I don't normally quote myself, but like most others that have commented, I made it clear that I would never engage a landowner, even one that I know was wrong, in a battle over whether there is a lawful right to place a cache in any particular place...PERIOD! I've met a couple, thankfully onlly a couple, that will assert land rights where they have none and just smile and quietly move along. I would point out that there are criminal statutes in Maine that make it a crime to post somebody else's property. The idea there is that if you have no right to control a piece of land, then if you assert control you don't have then that violates the law.

    But let me clear one thing up, and that's CMP land, pipelines, paper company roads, etc enjoy immunity from suit from recreational land users. This law was crafted about 20 years ago with a combined effort of the Maine Snowmobile Association, CMP and the paper industry. I was directly invovled in the discussions before the legislature. The law recognizes that these entities allow PUBLIC use of their properties for most lawful purposes but they wanted immunity from claims of recreational users that injured themselves while using the land. Rather then face closure of use, these groups convinced the legislature to bar claims from folks using their lands. This law is a broad acknowledgment that the public is allowed on their property. There are very few CMP transmission lines that are not open to the public and abutting landowners have no reserved rights to bar public use...period. I'm certain tat knows this or he wouldn't publish caches in these places.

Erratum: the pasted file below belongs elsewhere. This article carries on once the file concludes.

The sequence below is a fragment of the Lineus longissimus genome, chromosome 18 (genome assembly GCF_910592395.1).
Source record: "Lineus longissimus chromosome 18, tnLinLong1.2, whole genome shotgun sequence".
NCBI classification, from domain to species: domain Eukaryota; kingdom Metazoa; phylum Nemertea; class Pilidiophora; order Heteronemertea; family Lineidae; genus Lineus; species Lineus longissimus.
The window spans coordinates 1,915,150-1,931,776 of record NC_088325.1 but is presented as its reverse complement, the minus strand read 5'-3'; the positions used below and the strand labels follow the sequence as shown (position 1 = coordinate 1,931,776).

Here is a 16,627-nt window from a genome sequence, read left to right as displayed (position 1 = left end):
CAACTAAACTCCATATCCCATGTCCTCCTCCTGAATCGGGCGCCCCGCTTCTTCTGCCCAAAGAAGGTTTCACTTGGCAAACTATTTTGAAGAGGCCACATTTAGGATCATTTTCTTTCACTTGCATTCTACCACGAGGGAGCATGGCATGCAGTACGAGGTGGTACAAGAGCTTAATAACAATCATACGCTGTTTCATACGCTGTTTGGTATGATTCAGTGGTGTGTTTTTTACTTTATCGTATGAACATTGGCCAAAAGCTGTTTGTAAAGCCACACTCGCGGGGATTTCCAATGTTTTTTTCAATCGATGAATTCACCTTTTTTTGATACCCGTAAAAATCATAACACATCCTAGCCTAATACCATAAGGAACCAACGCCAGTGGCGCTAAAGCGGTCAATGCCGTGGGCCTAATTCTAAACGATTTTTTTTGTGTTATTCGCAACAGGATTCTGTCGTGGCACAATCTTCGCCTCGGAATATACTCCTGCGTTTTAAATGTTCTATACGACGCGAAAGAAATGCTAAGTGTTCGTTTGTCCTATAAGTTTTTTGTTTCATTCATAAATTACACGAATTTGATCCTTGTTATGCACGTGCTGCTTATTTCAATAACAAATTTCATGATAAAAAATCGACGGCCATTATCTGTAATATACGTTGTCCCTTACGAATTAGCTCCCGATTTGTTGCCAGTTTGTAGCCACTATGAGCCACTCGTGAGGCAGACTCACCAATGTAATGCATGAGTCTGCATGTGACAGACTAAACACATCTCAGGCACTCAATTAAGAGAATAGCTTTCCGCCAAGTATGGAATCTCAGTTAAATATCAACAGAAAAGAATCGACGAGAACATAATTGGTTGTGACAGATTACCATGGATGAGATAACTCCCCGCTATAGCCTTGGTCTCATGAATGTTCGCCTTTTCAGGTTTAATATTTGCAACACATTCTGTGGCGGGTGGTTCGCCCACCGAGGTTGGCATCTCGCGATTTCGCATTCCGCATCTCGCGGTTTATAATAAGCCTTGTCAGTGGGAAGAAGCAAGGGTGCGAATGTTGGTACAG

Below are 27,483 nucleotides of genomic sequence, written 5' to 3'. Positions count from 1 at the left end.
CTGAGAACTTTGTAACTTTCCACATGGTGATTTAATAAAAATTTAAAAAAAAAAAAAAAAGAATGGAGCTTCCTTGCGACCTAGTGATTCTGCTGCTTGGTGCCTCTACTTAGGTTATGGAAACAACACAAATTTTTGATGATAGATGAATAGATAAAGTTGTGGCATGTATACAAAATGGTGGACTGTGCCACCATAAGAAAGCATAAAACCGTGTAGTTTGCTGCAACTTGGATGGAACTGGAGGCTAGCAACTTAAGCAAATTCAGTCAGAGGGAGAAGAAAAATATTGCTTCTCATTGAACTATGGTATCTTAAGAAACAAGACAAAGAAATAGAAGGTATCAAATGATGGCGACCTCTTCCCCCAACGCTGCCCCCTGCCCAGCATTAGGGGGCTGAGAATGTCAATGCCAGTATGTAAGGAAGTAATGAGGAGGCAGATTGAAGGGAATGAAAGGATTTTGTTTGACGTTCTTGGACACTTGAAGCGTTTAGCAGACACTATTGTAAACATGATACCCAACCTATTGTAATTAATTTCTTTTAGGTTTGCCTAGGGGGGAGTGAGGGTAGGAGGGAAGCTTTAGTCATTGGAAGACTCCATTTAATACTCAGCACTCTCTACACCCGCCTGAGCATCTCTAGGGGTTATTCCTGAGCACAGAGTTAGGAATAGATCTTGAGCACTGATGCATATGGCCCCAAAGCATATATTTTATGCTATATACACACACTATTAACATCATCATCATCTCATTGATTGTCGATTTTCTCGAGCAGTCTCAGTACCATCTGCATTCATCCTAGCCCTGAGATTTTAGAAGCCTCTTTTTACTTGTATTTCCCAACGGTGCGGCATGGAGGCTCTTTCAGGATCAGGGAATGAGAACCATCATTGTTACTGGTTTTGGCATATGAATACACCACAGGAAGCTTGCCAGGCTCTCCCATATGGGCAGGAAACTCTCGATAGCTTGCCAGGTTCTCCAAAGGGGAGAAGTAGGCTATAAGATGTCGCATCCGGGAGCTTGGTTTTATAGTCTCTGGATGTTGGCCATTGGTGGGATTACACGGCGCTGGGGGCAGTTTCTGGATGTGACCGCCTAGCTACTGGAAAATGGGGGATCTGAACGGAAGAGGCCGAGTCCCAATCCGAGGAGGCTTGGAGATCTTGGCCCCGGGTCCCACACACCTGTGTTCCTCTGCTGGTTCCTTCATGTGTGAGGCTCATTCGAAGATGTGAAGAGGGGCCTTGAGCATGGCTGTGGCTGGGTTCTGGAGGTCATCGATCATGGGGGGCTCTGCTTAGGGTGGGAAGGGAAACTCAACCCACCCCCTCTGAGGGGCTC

And to return to square one, please read my quote again. Even if I knew I was correct in my right to place a cache, I wouldn't engage the landowner in a "can't win" argument. But if members here want a debate on land use and land rights, then I welcome the discussion and hope what I happen to do for a living provides some insight and is at least a little helfpul
    Sometimes the road less traveled is less traveled for a reason.

  4. #24
    Join Date
    Jun 2004
    Location
    Bangor, ME
    Posts
    6,059

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    I am merely trying to promote people being as sure as they can of where they are hiding any cache. I am not speaking for the cache in question because I don't know the circumstances. In the case of power/pipe lines, it'd be great if one could be sure the placement was ok with both the land owner and the utility when the cache was placed, even if that changed after time.

    I think Tat and other reviewers put more trust in the cache hider than you think. Unless it's specified in the description (and then he still has to have faith you are telling the truth), he doesn't know where all boundaries are or who is in control of the piece of land a cache is on. He does know several areas which are off limits, but the rest I bet he is often placing faith in the hider.

    The more informed a cache hider is of the land he is placing a cache on, the more likely an issue will not happen, or it will lessen the extent of the issue.

    I do agree you don't argue with a landowner as a cache hider or hunter.
    DNFTT! DNFTT! DNFTT!

    "The funniest thing about this particular signature is that by the time you realize it doesn't say anything it's to late to stop reading it..."

  5. #25
    Join Date
    Aug 2008
    Location
    Rockland Me
    Posts
    436